But at this point, if you turn to the right and walk off-trail a bit (at the bottom of the hill, where there aren’t many trees) you encounter the remains of a hut that used to be here, called Maitland Hut. There’s no sign to it or any indication from the trail that it’s here, I only knew about it thanks to geocaching. I wonder if they moved it because it is close to the river and also had the potential to be washed away in a flood.
After I’d found the geocache I changed into crocs to cross this river. It turned 11am while I was changing back into my shoes so my 11am picture is looking back where I just came from.
Next the trail appeared to go up a very steep and treacherous hill. Surely I don’t have to go up there?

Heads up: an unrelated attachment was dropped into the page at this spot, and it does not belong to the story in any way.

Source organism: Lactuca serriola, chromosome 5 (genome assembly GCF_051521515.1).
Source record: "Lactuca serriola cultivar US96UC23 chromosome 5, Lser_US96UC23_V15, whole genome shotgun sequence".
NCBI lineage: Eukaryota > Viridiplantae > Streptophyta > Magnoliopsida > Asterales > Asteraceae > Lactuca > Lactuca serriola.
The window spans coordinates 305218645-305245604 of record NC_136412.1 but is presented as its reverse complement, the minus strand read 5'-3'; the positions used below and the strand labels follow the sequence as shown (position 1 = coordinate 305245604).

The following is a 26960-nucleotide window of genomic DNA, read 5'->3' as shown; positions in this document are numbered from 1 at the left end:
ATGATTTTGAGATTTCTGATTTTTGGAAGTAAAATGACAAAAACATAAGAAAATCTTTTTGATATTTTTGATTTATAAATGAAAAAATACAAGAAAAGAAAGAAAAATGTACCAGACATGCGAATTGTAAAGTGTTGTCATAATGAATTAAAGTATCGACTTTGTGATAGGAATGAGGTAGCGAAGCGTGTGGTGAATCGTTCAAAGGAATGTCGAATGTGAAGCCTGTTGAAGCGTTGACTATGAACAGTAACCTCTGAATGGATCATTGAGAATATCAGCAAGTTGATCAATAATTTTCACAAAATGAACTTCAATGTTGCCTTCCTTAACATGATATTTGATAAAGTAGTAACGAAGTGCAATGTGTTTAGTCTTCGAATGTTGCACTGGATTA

Turns out, yes!
Although you don’t need to scramble up the loose gravel, the arrows actually take you around the side of the hill and you take a slightly less steep way up.
I had a look at a big landslip across the river.
This whole area seems to be a lot of landslips, and I have to walk across a bunch of them. I wouldn’t feel very safe if there was an earthquake right now.
The next bit of trail is steep. I’m not a morning person, and that seems to extend as far as not having a lot of energy to climb big hills in the morning. Yesterday afternoon I was able to do it just fine, but today I’m hurting and going slow. A rest day tomorrow will be great. I’ve already dubbed tomorrow “stuff your face with all sorts of goodies from St Arnaud and don’t feel even the slightest bit guilty about it day”.
There was one more small descent which was a bit hair-raising.